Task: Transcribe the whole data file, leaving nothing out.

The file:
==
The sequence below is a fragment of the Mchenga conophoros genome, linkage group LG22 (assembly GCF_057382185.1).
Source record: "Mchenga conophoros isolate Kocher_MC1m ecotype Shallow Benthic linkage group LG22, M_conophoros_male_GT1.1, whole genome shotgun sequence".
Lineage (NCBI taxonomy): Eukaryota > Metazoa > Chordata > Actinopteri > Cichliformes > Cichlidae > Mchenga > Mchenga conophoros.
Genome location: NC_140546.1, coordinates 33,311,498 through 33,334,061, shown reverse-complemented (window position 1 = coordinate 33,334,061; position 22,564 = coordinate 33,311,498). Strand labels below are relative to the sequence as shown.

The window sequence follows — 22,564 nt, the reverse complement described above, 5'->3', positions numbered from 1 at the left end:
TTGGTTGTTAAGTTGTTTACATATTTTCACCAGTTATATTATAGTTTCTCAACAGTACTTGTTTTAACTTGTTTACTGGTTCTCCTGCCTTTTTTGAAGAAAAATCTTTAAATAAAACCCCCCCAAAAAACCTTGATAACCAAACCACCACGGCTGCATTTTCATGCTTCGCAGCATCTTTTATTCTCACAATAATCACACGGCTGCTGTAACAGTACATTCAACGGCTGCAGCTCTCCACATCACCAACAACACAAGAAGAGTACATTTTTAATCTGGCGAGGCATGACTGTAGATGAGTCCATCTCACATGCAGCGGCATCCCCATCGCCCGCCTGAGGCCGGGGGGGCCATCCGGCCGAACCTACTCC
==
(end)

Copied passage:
The sequence below is a fragment of the Mchenga conophoros genome, linkage group LG22 (assembly GCF_057382185.1).
Source record: "Mchenga conophoros isolate Kocher_MC1m ecotype Shallow Benthic linkage group LG22, M_conophoros_male_GT1.1, whole genome shotgun sequence".
Lineage (NCBI taxonomy): Eukaryota > Metazoa > Chordata > Actinopteri > Cichliformes > Cichlidae > Mchenga > Mchenga conophoros.
Genome location: NC_140546.1, coordinates 33,311,498 through 33,334,061, shown reverse-complemented (window position 1 = coordinate 33,334,061; position 22,564 = coordinate 33,311,498). Strand labels below are relative to the sequence as shown.

The window sequence follows — 22,564 nt, the reverse complement described above, 5'->3', positions numbered from 1 at the left end:
TTGGTTGTTAAGTTGTTTACATATTTTCACCAGTTATATTATAGTTTCTCAACAGTACTTGTTTTAACTTGTTTACTGGTTCTCCTGCCTTTTTTGAAGAAAAATCTTTAAATAAAACCCCCCCAAAAAACCTTGATAACCAAACCACCACGGCTGCATTTTCATGCTTCGCAGCATCTTTTATTCTCACAATAATCACACGGCTGCTGTAACAGTACATTCAACGGCTGCAGCTCTCCACATCACCAACAACACAAGAAGAGTACATTTTTAATCTGGCGAGGCATGACTGTAGATGAGTCCATCTCACATGCAGCGGCATCCCCATCGCCCGCCTGAGGCCGGGGGGGCCATCCGGCCGAACCTACTCC